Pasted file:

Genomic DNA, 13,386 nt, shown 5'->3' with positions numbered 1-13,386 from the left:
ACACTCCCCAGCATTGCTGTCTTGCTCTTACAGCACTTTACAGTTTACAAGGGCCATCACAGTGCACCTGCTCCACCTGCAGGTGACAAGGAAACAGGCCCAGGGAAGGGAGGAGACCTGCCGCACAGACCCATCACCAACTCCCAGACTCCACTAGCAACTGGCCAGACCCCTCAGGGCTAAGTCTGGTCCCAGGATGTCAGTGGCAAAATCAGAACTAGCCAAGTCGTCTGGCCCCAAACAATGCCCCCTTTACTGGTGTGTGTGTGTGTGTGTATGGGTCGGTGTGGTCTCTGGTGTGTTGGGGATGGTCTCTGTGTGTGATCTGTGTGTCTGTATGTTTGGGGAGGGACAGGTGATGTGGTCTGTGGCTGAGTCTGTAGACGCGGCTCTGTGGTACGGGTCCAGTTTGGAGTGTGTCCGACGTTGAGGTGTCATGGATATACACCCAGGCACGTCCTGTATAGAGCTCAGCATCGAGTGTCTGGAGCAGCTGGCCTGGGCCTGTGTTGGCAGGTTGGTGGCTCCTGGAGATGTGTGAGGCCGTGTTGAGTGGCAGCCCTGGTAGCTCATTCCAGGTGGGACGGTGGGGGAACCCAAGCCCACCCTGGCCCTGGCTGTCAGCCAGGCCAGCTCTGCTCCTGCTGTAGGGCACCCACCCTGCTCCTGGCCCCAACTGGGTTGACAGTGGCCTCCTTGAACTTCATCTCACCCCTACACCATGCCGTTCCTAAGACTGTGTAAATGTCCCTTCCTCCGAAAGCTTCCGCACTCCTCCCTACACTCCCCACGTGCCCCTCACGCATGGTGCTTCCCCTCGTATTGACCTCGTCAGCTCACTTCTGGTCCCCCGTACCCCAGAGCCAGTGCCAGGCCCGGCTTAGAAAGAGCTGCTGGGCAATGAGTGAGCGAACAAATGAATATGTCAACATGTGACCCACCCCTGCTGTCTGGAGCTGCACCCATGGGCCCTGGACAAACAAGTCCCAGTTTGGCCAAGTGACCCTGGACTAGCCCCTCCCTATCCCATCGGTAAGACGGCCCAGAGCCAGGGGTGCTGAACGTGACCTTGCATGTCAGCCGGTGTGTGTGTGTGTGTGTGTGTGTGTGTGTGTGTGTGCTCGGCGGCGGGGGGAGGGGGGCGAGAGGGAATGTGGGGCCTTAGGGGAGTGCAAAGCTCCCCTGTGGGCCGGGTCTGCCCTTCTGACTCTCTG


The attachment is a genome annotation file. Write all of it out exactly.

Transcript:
Genomic DNA, 13,386 nt, shown 5'->3' with positions numbered 1-13,386 from the left:
ACACTCCCCAGCATTGCTGTCTTGCTCTTACAGCACTTTACAGTTTACAAGGGCCATCACAGTGCACCTGCTCCACCTGCAGGTGACAAGGAAACAGGCCCAGGGAAGGGAGGAGACCTGCCGCACAGACCCATCACCAACTCCCAGACTCCACTAGCAACTGGCCAGACCCCTCAGGGCTAAGTCTGGTCCCAGGATGTCAGTGGCAAAATCAGAACTAGCCAAGTCGTCTGGCCCCAAACAATGCCCCCTTTACTGGTGTGTGTGTGTGTGTGTATGGGTCGGTGTGGTCTCTGGTGTGTTGGGGATGGTCTCTGTGTGTGATCTGTGTGTCTGTATGTTTGGGGAGGGACAGGTGATGTGGTCTGTGGCTGAGTCTGTAGACGCGGCTCTGTGGTACGGGTCCAGTTTGGAGTGTGTCCGACGTTGAGGTGTCATGGATATACACCCAGGCACGTCCTGTATAGAGCTCAGCATCGAGTGTCTGGAGCAGCTGGCCTGGGCCTGTGTTGGCAGGTTGGTGGCTCCTGGAGATGTGTGAGGCCGTGTTGAGTGGCAGCCCTGGTAGCTCATTCCAGGTGGGACGGTGGGGGAACCCAAGCCCACCCTGGCCCTGGCTGTCAGCCAGGCCAGCTCTGCTCCTGCTGTAGGGCACCCACCCTGCTCCTGGCCCCAACTGGGTTGACAGTGGCCTCCTTGAACTTCATCTCACCCCTACACCATGCCGTTCCTAAGACTGTGTAAATGTCCCTTCCTCCGAAAGCTTCCGCACTCCTCCCTACACTCCCCACGTGCCCCTCACGCATGGTGCTTCCCCTCGTATTGACCTCGTCAGCTCACTTCTGGTCCCCCGTACCCCAGAGCCAGTGCCAGGCCCGGCTTAGAAAGAGCTGCTGGGCAATGAGTGAGCGAACAAATGAATATGTCAACATGTGACCCACCCCTGCTGTCTGGAGCTGCACCCATGGGCCCTGGACAAACAAGTCCCAGTTTGGCCAAGTGACCCTGGACTAGCCCCTCCCTATCCCATCGGTAAGACGGCCCAGAGCCAGGGGTGCTGAACGTGACCTTGCATGTCAGCCGGTGTGTGTGTGTGTGTGTGTGTGTGTGTGTGTGTGTGCTCGGCGGCGGGGGGAGGGGGGCGAGAGGGAATGTGGGGCCTTAGGGGAGTGCAAAGCTCCCCTGTGGGCCGGGTCTGCCCTTCTGACTCTCTG